Lakers survive, win Game 3

Despite a Goran Dragic-type effort from Kyle Korver (9-of-10 from the field, 5-for-5 from 3PT, 23 points), the Lakers were able to edge the Jazz, 110-109, and take a commanding 3-0 lead in the series.

The Lakers got 35-4-7 from Kobe, but it was Ron Artest (20 points, including a surprising 4-of-7 from 3PT) and Derek Fisher (20 points) that kept the Lakers in the game for much of the second half.

This game featured a great stretch of shooting late in the fourth quarter. Check out this series of shots:

2:25 Lamar Odom makes 24-foot three point jumper (Lakers lead, 101-100)
2:10 Paul Millsap makes layup (Jazz lead, 102-101)
1:43 Kobe Bryant makes 18-foot two point shot (Lakers lead, 103-102)
1:23 Kyle Korver makes 24-foot three point jumper (Jazz lead, 105-103)
0:54 Kobe Bryant makes 24-foot three point jumper (tied at 106)
0:42 Deron Williams makes 18-foot jumper (Jazz lead, 108-106)
0:28 Derek Fisher makes 24-foot three point jumper (Lakers lead, 109-108)

If you’re counting, that’s six made jumpshots from 18+ feet to tie or take the lead in less than two minutes. That is some seriously good shooting.

Unfortunately for the Jazz, that’s where it ended as both Wesley Matthews and Deron Williams missed jumpers that would have given Utah the lead with less than 0:10 to play.

Photo from fOTOGLIF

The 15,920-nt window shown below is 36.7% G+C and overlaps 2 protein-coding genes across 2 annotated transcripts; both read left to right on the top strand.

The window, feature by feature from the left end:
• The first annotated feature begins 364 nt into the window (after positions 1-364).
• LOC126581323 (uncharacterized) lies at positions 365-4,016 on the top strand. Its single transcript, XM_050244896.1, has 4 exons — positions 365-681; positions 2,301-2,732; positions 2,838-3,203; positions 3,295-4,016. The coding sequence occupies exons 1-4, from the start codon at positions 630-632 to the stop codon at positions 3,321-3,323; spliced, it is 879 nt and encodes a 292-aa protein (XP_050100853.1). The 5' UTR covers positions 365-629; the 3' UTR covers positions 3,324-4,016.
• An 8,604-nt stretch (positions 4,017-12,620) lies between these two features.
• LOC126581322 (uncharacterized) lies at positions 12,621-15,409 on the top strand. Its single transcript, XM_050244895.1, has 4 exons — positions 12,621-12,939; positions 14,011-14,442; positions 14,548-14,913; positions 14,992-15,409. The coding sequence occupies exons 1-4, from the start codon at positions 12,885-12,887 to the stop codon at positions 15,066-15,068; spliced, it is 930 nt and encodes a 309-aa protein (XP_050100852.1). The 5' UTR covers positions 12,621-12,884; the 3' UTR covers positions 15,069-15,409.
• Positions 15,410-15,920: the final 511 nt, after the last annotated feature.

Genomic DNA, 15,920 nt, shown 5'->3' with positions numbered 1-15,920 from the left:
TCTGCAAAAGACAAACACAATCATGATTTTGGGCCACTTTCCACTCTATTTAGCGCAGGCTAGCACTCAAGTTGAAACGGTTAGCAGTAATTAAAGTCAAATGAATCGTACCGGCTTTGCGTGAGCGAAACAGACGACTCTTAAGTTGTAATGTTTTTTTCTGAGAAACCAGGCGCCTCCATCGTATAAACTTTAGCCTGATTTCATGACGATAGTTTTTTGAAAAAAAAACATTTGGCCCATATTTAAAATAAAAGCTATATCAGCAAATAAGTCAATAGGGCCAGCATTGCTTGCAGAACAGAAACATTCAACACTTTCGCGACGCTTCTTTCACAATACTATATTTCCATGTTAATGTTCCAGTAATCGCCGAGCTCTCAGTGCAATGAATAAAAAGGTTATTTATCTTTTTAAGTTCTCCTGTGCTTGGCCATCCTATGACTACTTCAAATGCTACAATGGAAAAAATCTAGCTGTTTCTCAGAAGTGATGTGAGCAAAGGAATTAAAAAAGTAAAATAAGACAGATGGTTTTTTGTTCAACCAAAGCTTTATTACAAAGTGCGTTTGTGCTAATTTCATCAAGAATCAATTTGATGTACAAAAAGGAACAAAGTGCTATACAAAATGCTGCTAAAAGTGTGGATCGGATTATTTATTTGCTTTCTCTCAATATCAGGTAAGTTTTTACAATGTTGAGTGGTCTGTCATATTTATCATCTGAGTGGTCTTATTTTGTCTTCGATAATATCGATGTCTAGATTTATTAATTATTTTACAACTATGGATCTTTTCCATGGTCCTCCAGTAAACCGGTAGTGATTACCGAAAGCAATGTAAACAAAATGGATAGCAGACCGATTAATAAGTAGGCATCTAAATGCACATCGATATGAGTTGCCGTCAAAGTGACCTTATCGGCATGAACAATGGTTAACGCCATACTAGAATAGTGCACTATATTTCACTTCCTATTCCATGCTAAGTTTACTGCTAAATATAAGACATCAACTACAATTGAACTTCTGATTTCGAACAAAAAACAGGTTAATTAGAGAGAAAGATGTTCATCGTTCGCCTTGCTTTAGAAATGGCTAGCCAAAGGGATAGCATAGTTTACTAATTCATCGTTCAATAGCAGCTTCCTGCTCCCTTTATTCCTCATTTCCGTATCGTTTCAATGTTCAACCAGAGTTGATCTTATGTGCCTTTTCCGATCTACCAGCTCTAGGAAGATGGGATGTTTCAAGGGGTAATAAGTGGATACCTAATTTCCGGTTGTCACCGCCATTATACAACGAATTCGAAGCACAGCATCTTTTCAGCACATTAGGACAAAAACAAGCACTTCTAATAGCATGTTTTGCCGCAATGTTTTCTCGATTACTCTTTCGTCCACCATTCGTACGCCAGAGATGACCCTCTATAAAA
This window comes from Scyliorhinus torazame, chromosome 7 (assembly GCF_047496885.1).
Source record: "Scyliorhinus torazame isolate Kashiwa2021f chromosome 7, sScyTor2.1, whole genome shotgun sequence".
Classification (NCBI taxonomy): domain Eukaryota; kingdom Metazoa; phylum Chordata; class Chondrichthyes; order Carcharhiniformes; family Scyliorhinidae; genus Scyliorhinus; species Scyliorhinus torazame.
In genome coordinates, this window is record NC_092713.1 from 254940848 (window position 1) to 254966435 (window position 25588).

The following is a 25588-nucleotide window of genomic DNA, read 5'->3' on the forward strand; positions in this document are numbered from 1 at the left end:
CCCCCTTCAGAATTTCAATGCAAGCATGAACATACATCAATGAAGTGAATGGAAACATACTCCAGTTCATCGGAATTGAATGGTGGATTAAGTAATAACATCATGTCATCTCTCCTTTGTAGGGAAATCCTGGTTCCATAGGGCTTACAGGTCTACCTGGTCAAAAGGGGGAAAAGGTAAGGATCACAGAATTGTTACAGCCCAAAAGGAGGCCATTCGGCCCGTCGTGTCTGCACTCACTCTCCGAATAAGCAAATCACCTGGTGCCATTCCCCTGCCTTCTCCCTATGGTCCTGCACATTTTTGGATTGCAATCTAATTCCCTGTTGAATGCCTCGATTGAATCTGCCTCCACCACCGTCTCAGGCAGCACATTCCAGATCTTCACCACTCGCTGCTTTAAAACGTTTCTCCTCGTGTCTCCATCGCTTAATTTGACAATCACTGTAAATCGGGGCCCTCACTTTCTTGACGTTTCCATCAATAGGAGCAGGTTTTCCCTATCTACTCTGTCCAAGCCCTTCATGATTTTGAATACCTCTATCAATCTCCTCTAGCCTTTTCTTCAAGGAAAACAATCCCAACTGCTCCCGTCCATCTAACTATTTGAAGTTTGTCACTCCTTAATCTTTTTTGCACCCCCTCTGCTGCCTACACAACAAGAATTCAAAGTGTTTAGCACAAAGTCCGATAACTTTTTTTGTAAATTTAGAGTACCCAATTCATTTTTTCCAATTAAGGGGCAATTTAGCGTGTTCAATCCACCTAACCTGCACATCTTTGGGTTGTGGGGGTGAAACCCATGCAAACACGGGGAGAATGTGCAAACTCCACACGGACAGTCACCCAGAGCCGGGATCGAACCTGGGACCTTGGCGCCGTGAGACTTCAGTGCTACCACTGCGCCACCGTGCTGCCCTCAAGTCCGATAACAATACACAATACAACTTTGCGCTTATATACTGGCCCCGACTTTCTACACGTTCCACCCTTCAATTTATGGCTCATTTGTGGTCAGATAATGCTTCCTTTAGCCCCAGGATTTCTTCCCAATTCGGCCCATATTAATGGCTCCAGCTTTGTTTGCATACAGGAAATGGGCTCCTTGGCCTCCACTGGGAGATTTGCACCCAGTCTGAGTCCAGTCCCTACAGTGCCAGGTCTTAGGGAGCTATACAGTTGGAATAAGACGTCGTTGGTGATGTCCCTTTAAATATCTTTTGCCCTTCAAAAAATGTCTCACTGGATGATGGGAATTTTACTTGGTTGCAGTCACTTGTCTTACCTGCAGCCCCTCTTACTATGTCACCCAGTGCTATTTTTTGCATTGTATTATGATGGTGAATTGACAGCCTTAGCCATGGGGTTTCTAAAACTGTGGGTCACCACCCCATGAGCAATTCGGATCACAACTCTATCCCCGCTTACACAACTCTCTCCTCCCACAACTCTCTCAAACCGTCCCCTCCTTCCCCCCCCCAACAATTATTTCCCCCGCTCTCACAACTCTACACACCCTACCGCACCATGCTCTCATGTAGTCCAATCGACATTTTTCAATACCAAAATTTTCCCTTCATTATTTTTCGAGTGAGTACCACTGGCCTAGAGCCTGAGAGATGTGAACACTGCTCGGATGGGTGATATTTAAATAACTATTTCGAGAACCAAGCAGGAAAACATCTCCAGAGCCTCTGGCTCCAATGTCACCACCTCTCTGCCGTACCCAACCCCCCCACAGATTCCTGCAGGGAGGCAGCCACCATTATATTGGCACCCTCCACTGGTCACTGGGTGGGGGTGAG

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Ron Artest vs. Phil Jackson


Late Thursday night, Artest’s account posted a string of tweets expressing frustration with Lakers coach Phil Jackson.

The first unedited tweet, posted around 9 p.m. PT, read: “Finally Phil Jackson didn’t mention me in media before talking me Now I can build on game 2. Hopefully he talks to me before the media.”

The next unedited tweet, posted approximately an hour later, read: “Ever since phil mention things about me in media before coming to me first I was weird . So every pray he can somehow close his yapper.”

Artest’s brother claimed that the account was hacked, but when a reporter paraphrased the tweets and asked Artest about it, he said:

“No, no, you have to read it exactly. That’s exactly what I said? If you can’t get it exact, then I can’t answer it.”

“I’m here to talk about basketball, basketball, all basketball,” Artest said. “Twitter is for my fans, not for [media].”

For his part, Jackson says that he spoke directly to Artest about the issue at hand — his terrible three-point shooting.

“So, you know, we expect him to break out of it at some point, but he’s got to be discriminative in what’s a good shot and what isn’t.”

Jackson, who described Artest as a “naïve, innocent lamb” during the first-round series against Oklahoma City said, “I guess he might be a little sensitive,” on Friday.

“I usually tell the truth,” Jackson said of his thought process behind commenting about his players to the media. “I usually don’t pull punches, so, I mean, a person has to withstand that. If they’re hearing it on TV in front of a massive audience, they must understand that their coach saying it to them will be probably a little bit more harmful, a little more hurtful perhaps. They have to be tough enough to take that and move on.”

Jackson tweaks, he doesn’t tweet. He relishes needling everyone — players, coaches, officials — through the media, though I doubt he’s ever run into someone like Ron Artest. The Zen Master should tread carefully.

Photo from fOTOGLIF

Jack Nicholson b*tches out a ref [video]

It must be fun being a referee having to listen to partisan fans, many of whom don’t know a thing about basketball, cuss at you about “missing” a foul call.